Art by Zita Walker.
I try to catch my gender in my hands but it slips through my fingers. My gender spills across the floor. I take a step but find no purchase. I trip and slide on my gender. I smear my gender all over my clothes. My gender is stubborn and won’t come out in the wash.
I swim in my gender. It is everywhere. I can’t breathe; my gender closes over my head. I choke on my gender, I drown in it. My gender fills my lungs. It tastes like seaweed and old cigarette butts.
I thirst for my gender. I drink it in. My gender is life-giving. I drink too much of my gender and feel nauseous. I drink too little and I feel dizzy. My gender is carbonated.
I cut my hands on the pages of Jack Halberstam, of Audre Lorde, of Susan Stryker, and my gender beads up and stains the paper. My gender is red and hot.
My body is 60% gender. Gender wells up in my stomach, acidic, from my pores, salty, in my mouth, syrupy and wet. I kiss my lover’s neck and leave damp marks of my gender on their skin.
My gender is a limited resource. In the summer the grass turns brown and I save up my gender, letting it out only in the evening between the hours of 5 and 7. There’s a brief but violent summer storm in the morning. I don’t have an umbrella. My gender sloshes in my shoes.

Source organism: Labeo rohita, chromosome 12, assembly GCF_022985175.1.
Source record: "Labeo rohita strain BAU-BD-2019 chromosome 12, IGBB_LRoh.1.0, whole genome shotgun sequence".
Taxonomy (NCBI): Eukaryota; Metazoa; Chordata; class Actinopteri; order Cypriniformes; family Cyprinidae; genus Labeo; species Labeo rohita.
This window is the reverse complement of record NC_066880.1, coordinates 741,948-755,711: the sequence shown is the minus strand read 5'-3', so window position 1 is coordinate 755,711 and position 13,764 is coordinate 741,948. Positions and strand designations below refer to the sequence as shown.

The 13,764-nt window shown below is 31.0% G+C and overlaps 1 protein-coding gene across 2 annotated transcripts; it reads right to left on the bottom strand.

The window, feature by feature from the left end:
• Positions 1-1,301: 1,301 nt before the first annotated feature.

“Hi ladies.” I don’t correct her. “She—I mean, they…” A man on the street calls me a dyke. “Is it Miss or Mrs?” It’s Mx. “Ladies and gentlemen…” The dreaded notes of my old name slip from someone’s mouth. They don’t notice. “It.” I am tired. My gender clings to my eyelashes.
It is dawn, and the clouds are pale pink, limned with lavender. My bare feet sink into the sand. The beach is empty.
My gender stretches out to the horizon.